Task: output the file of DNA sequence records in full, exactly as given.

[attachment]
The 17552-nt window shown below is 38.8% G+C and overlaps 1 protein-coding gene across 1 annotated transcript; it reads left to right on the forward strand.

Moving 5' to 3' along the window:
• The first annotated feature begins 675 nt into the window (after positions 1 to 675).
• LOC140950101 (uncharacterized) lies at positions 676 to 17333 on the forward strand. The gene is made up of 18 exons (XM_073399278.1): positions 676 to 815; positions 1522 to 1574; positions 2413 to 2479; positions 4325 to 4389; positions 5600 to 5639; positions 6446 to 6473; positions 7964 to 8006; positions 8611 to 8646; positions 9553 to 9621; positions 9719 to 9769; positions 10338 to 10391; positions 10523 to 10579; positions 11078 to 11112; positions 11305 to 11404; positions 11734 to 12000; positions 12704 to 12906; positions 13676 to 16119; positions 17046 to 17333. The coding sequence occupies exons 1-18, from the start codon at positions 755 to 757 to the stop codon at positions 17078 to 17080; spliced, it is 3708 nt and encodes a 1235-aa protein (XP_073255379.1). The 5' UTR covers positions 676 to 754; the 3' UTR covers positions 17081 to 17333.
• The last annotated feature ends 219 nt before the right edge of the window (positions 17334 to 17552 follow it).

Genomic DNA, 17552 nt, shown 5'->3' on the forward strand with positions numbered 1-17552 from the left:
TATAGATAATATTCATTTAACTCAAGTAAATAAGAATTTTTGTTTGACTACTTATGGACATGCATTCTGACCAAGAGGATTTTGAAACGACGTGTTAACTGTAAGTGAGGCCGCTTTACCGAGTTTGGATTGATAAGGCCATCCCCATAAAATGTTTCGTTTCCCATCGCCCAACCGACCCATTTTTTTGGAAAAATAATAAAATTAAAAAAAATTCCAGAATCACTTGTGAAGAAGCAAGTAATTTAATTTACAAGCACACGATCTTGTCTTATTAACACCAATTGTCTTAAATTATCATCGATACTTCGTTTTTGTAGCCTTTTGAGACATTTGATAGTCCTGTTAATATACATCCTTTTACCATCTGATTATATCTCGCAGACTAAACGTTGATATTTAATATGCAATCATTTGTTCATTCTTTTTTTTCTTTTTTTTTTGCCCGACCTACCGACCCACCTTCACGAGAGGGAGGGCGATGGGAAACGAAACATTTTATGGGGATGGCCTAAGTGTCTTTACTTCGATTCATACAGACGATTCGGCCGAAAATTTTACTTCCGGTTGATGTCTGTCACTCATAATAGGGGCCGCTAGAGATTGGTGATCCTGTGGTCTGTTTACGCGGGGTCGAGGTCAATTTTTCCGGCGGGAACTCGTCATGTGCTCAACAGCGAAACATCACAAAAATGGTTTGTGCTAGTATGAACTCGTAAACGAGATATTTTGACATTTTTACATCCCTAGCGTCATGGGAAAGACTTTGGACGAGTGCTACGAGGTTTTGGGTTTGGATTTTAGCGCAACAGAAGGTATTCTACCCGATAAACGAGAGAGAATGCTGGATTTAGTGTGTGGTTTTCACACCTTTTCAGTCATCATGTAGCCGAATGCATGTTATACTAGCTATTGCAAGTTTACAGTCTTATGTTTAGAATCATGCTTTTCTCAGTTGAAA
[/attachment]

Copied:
The 17552-nt window shown below is 38.8% G+C and overlaps 1 protein-coding gene across 1 annotated transcript; it reads left to right on the forward strand.

Moving 5' to 3' along the window:
• The first annotated feature begins 675 nt into the window (after positions 1 to 675).
• LOC140950101 (uncharacterized) lies at positions 676 to 17333 on the forward strand. The gene is made up of 18 exons (XM_073399278.1): positions 676 to 815; positions 1522 to 1574; positions 2413 to 2479; positions 4325 to 4389; positions 5600 to 5639; positions 6446 to 6473; positions 7964 to 8006; positions 8611 to 8646; positions 9553 to 9621; positions 9719 to 9769; positions 10338 to 10391; positions 10523 to 10579; positions 11078 to 11112; positions 11305 to 11404; positions 11734 to 12000; positions 12704 to 12906; positions 13676 to 16119; positions 17046 to 17333. The coding sequence occupies exons 1-18, from the start codon at positions 755 to 757 to the stop codon at positions 17078 to 17080; spliced, it is 3708 nt and encodes a 1235-aa protein (XP_073255379.1). The 5' UTR covers positions 676 to 754; the 3' UTR covers positions 17081 to 17333.
• The last annotated feature ends 219 nt before the right edge of the window (positions 17334 to 17552 follow it).

Genomic DNA, 17552 nt, shown 5'->3' on the forward strand with positions numbered 1-17552 from the left:
TATAGATAATATTCATTTAACTCAAGTAAATAAGAATTTTTGTTTGACTACTTATGGACATGCATTCTGACCAAGAGGATTTTGAAACGACGTGTTAACTGTAAGTGAGGCCGCTTTACCGAGTTTGGATTGATAAGGCCATCCCCATAAAATGTTTCGTTTCCCATCGCCCAACCGACCCATTTTTTTGGAAAAATAATAAAATTAAAAAAAATTCCAGAATCACTTGTGAAGAAGCAAGTAATTTAATTTACAAGCACACGATCTTGTCTTATTAACACCAATTGTCTTAAATTATCATCGATACTTCGTTTTTGTAGCCTTTTGAGACATTTGATAGTCCTGTTAATATACATCCTTTTACCATCTGATTATATCTCGCAGACTAAACGTTGATATTTAATATGCAATCATTTGTTCATTCTTTTTTTTCTTTTTTTTTTGCCCGACCTACCGACCCACCTTCACGAGAGGGAGGGCGATGGGAAACGAAACATTTTATGGGGATGGCCTAAGTGTCTTTACTTCGATTCATACAGACGATTCGGCCGAAAATTTTACTTCCGGTTGATGTCTGTCACTCATAATAGGGGCCGCTAGAGATTGGTGATCCTGTGGTCTGTTTACGCGGGGTCGAGGTCAATTTTTCCGGCGGGAACTCGTCATGTGCTCAACAGCGAAACATCACAAAAATGGTTTGTGCTAGTATGAACTCGTAAACGAGATATTTTGACATTTTTACATCCCTAGCGTCATGGGAAAGACTTTGGACGAGTGCTACGAGGTTTTGGGTTTGGATTTTAGCGCAACAGAAGGTATTCTACCCGATAAACGAGAGAGAATGCTGGATTTAGTGTGTGGTTTTCACACCTTTTCAGTCATCATGTAGCCGAATGCATGTTATACTAGCTATTGCAAGTTTACAGTCTTATGTTTAGAATCATGCTTTTCTCAGTTGAAA